What is a 'disease'?
The definition of wildlife has changed over time. The old-fashioned definition includes only the native, undomesticated animals (fauna) to a region. This does NOT include the plant life (flora) or even fish, for some reason!
Today, wildlife is defined more by anything that is wild and alive.
This website will discuss diseases that threaten CT's amphibians, reptiles, mammals, and birds. Not enough research was found on other animal groups.
A disease is some sort of condition that affects an organism and impairs its normal bodily functions. This could be a physical or mental condition (or it may impair both), and symptoms vary from disease to disease.
They have many causes, though the ones most common in wildlife seem to be caused by a virus, bacteria, fungus, or parasite.
Flip through the pictures below to learn more about a group, and then click one to learn more about diseases that affect them!
The fungus Chytridiomycota
A white-tailed deer of CT
Pictured: Eastern Garter Snake
CT reptiles include 24 species of turtles, snakes, and lizards. Reptiles are distinguished by scales covering their bodies.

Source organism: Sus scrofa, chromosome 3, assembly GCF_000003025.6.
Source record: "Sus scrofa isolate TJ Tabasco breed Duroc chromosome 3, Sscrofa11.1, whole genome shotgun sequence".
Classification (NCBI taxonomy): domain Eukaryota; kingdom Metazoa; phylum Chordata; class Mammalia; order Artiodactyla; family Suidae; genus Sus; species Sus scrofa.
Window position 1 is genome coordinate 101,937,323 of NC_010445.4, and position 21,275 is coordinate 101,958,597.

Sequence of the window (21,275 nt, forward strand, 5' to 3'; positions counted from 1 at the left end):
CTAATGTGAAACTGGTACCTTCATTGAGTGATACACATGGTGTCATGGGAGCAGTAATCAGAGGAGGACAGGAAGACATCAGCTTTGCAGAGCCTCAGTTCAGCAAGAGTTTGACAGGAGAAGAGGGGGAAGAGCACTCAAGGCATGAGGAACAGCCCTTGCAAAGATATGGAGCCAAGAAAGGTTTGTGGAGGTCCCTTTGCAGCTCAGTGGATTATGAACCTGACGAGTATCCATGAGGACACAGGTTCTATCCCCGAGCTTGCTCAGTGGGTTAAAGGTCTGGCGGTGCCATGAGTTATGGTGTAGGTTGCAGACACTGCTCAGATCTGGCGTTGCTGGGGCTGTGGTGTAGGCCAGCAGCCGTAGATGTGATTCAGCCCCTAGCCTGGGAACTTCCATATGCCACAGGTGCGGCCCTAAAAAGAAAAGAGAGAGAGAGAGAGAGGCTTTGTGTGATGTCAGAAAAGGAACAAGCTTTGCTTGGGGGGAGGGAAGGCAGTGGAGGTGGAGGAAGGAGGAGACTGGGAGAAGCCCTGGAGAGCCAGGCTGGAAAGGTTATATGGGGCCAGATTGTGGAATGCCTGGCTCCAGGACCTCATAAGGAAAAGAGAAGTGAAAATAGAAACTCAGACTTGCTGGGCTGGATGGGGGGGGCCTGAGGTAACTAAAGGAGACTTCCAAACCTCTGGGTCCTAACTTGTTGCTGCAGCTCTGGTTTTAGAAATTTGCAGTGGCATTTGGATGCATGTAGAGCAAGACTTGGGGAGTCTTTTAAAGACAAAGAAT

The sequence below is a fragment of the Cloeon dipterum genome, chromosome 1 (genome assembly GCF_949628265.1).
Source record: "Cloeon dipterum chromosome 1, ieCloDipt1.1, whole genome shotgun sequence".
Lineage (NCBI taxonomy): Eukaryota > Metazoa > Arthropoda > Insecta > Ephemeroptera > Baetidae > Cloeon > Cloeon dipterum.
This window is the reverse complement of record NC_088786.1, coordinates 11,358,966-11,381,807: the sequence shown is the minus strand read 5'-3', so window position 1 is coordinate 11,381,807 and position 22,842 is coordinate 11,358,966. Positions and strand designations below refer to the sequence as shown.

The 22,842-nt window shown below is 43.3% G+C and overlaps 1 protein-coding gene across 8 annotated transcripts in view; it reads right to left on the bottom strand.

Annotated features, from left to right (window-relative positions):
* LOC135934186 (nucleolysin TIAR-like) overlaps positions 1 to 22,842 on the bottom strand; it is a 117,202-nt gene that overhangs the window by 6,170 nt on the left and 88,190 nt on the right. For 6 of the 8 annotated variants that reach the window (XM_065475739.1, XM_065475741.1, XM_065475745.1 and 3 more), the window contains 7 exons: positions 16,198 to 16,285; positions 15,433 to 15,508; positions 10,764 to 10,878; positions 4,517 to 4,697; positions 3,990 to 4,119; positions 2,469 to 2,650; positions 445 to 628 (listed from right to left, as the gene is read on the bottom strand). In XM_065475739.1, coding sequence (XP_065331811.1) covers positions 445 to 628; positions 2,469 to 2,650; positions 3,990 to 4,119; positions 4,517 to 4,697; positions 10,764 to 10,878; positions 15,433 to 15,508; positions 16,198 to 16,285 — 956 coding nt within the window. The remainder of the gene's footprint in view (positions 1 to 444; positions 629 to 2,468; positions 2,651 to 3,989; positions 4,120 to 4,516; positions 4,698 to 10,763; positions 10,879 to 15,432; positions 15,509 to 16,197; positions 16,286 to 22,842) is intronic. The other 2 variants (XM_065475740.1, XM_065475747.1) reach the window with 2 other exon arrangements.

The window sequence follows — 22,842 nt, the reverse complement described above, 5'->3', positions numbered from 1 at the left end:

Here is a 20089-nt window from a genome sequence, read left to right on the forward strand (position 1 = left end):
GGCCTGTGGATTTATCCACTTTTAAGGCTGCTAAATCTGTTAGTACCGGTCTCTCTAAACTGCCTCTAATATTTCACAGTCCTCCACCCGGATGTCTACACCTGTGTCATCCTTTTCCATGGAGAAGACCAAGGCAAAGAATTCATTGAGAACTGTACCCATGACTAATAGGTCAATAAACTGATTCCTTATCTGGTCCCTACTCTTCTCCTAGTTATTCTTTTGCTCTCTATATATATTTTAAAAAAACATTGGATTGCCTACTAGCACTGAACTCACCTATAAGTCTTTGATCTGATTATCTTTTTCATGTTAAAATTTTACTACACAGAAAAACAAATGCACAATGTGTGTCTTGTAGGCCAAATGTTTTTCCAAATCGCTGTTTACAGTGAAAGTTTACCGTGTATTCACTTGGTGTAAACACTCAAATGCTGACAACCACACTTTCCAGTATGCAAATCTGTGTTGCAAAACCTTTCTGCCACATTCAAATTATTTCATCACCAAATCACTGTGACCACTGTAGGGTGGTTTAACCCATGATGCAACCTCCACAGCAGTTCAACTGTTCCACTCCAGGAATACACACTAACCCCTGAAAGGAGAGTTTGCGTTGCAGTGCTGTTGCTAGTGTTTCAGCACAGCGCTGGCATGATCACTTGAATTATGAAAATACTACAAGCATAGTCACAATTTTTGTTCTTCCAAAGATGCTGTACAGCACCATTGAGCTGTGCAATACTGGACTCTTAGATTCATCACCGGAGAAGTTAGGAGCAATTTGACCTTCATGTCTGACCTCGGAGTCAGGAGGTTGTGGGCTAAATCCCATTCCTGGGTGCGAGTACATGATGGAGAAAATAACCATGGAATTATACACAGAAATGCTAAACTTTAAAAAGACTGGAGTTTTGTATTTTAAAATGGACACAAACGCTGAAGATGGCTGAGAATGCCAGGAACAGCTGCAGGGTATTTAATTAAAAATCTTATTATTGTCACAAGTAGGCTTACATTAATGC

Fun fact! These scales are comprised of keratin, the same substance that's in the nails and hair of people.
Picture source: http://www.ct.gov/deep/cwp/v
Pictured: American Robin
There have been 421 recorded species of birds in CT. Many have simply flown through the area; around 175 species nest here (still an astounding amount!).
Fun fact! A bird's bones are hollow (with structural supports, of course) to lessen their weight and make it easier to fly. Some flightless birds, like penguins, have solid bones.
Pictured: American Bullfrog
There are 23 species of amphibians in CT, including frogs, toads, and salamanders. They are vertebrates with moist, outer layers of skin.
Fun fact! Amphibian means "double life" to represent an aquatic gill-breathing larval stage followed (typically) by a terrestrial lung-breathing adult stage.
Picture source: http://ehssashares.blogspot.